Disney World's New Thrill Ride: Selling Luxury Vacation Homes
By JULIET CHUNG
Walt Disney Co. plans to unveil Wednesday its first foray into residential real estate in more than a decade with a pricey vacation-home development in Florida's Walt Disney World.
It's a risky move. Disney will offer homes priced between $1.5 million and $8 million in a state where the foreclosure rate remains among the nation's highest. In Orlando, where brokers say home values have dropped between 50% and 60% from the peak, Disney's pricing would put its homes near the top of the market. According to Realtor.com, the average price of new listings in greater Orlando this year is just over $243,000.
But Disney believes the market for luxury homes is rebounding. Despite adding wine-tasting events and VIP park tours in recent years, "The affluent market is an area where we haven't offered a lot of product," says Matt Kelly, vice president of Disney resort real-estate development.
The proposed 980-acre Golden Oak development, most recently two golf courses within the 40 square miles of Disney's Orlando theme parks, is expected to eventually encompass 450 homes and a 445-room Four Seasons hotel.
The hotel will sit in the center of the development, to the south and east of one of the original golf courses, which will be updated.
It could be risky, as Florida's foreclosure rates remain among the nation's highest. Disney's pricing would put its homes near the top of the market. At left, the gatehouse at the entrance of Golden Oak.
Plans also call for a clubhouse, parks and pedestrian walkways, with wetlands and other conservation area comprising about half the project's acreage.
Golden Oak will test whether Walt Disney World is compelling enough for the well-heeled to buy a home there instead of in other family-friendly resort towns. But the test will be a limited one: Fewer than 30 lots will be available for sale this year, with the first homes expected to be finished in 2011. The timing and scale of a second phase that may offer fully-built homes remains undecided. Disney declined to reveal its investment in the project.
"This may be the first time that a kind of man-made entertainment center has generated that kind of real-estate activity," says Elizabeth Plater-Zyberk, the dean of architecture at the University of Miami. Her town-planning ideas influenced Disney's first home development, called Celebration. She is not involved in Golden Oak.
Lots will be offered in sizes from a quarter to three-quarters of an acre. Though buyers can hire their own architects, Disney requires they hire builders, choose from exterior building material and adhere to architectural styles that it has approved.
Celebration, a 4,900-acre development adjacent to Disney's Orlando theme parks, was touted in the mid-1990s as a new model of small-town living. The pedestrian-oriented, primary-home community was designed to be economically diverse, with apartments renting for $600 a month near single-family homes, which started at $185,000 and went up to $4 million.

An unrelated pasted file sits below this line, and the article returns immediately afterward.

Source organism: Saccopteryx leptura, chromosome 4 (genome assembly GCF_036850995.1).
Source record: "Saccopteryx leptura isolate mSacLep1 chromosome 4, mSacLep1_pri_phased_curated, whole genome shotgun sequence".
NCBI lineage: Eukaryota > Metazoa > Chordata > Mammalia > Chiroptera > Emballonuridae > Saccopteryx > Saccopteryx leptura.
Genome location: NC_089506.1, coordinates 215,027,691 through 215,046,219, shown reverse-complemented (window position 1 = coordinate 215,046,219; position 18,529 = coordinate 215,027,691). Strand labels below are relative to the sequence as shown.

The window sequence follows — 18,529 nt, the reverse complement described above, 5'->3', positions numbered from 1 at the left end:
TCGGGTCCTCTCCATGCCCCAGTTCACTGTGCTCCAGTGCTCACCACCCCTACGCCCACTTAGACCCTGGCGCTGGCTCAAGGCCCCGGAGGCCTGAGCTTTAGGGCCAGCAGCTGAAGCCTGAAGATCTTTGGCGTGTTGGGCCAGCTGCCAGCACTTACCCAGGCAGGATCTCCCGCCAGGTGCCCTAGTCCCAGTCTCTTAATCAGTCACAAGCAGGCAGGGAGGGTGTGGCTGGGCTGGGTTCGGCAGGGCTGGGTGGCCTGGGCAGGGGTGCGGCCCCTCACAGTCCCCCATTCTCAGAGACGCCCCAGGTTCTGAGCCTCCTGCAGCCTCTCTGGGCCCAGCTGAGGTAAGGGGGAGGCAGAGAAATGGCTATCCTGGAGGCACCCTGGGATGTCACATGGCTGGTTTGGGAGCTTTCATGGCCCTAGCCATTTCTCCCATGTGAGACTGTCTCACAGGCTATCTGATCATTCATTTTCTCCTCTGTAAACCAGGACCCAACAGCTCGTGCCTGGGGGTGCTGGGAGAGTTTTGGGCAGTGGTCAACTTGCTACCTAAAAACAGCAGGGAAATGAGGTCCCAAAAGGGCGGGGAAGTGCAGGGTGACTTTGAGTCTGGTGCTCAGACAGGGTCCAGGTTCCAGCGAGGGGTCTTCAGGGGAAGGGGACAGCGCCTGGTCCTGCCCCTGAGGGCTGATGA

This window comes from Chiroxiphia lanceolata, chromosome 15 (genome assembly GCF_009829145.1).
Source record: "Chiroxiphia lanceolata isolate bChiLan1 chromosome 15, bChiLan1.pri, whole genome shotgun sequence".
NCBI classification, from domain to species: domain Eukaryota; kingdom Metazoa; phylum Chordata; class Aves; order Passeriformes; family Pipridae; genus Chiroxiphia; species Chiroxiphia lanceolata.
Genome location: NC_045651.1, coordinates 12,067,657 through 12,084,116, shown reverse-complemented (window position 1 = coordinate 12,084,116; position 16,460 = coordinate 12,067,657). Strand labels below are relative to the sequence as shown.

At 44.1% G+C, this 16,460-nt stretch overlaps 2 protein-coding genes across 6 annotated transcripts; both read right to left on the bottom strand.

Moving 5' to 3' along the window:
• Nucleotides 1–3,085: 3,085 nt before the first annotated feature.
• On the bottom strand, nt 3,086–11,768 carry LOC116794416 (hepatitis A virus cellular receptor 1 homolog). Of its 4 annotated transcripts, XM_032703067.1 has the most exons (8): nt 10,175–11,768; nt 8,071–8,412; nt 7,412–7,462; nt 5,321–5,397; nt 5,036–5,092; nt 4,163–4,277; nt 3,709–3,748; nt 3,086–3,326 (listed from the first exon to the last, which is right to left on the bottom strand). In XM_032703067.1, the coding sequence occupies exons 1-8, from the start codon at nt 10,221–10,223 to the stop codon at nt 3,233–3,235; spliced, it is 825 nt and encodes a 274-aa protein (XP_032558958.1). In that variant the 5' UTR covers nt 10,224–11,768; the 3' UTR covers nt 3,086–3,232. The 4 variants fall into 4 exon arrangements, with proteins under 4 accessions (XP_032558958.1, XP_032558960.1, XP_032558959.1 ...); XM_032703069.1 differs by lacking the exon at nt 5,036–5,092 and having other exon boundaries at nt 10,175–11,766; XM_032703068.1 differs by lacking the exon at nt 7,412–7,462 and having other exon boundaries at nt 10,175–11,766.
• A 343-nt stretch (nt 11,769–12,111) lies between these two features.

About 6,000 homes have been sold in Celebration, Disney's Mr. Kelly says. Disney owns some commercial acreage in the town and is involved with commercial development there, but now has a fairly hands-off relationship with Celebration day-to-day, he adds. Pat Wasson, Celebration's executive director, agrees with the characterization.
The Disney connection hasn't immunized Celebration from slumps. The median value of homes in the town as of April 2010 was $191,500, according to real-estate data provider Zillow.com, down nearly 60% from the peak four years earlier.
Early reaction to the project appears mixed. "I think it will be successful, knowing the attention Disney puts into its projects," says Roger Soderstrom, owner of Orlando luxury-home broker Stirling Sotheby's International Realty, adding that the location and access to entertainment would be hard to beat.
Miami architect Terence Riley says: "Much of the discussion about Celebration when it was built was that it had this idealistic notion that small towns were the best model, and that in small towns you could not have gated communities and economic segregation." Golden Oak, he adds, "seems like they are stepping a bit back from that."
"We don't really relate it at all to what we did at Celebration," Mr. Kelly says, adding that Golden Oak is different from Celebration because it's a resort community meant to offer a new way to experience Disney World, not a primary-home development. "I think by any measure Celebration was a tremendous success," he adds.
Discussions for a luxury-home project began around 2005 when planners for Walt Disney Parks and Resorts began to discuss whether the two golf courses might be better off being redeveloped. Golf courses within and near Disney World are abundant. At about the same time, the Four Seasons Hotels and Resorts , which had long wanted a location in Orlando because of its draw as a theme park and convention destination, approached Disney about opening a hotel near its theme parks.
Disney estimates Golden Oak could take eight to 10 years to complete. Buyers interested in the first lots must deposit $25,000 to be placed on a sales reservation-list.
—Ethan Smith contributed to this article.
Write to Juliet Chung at email@example.com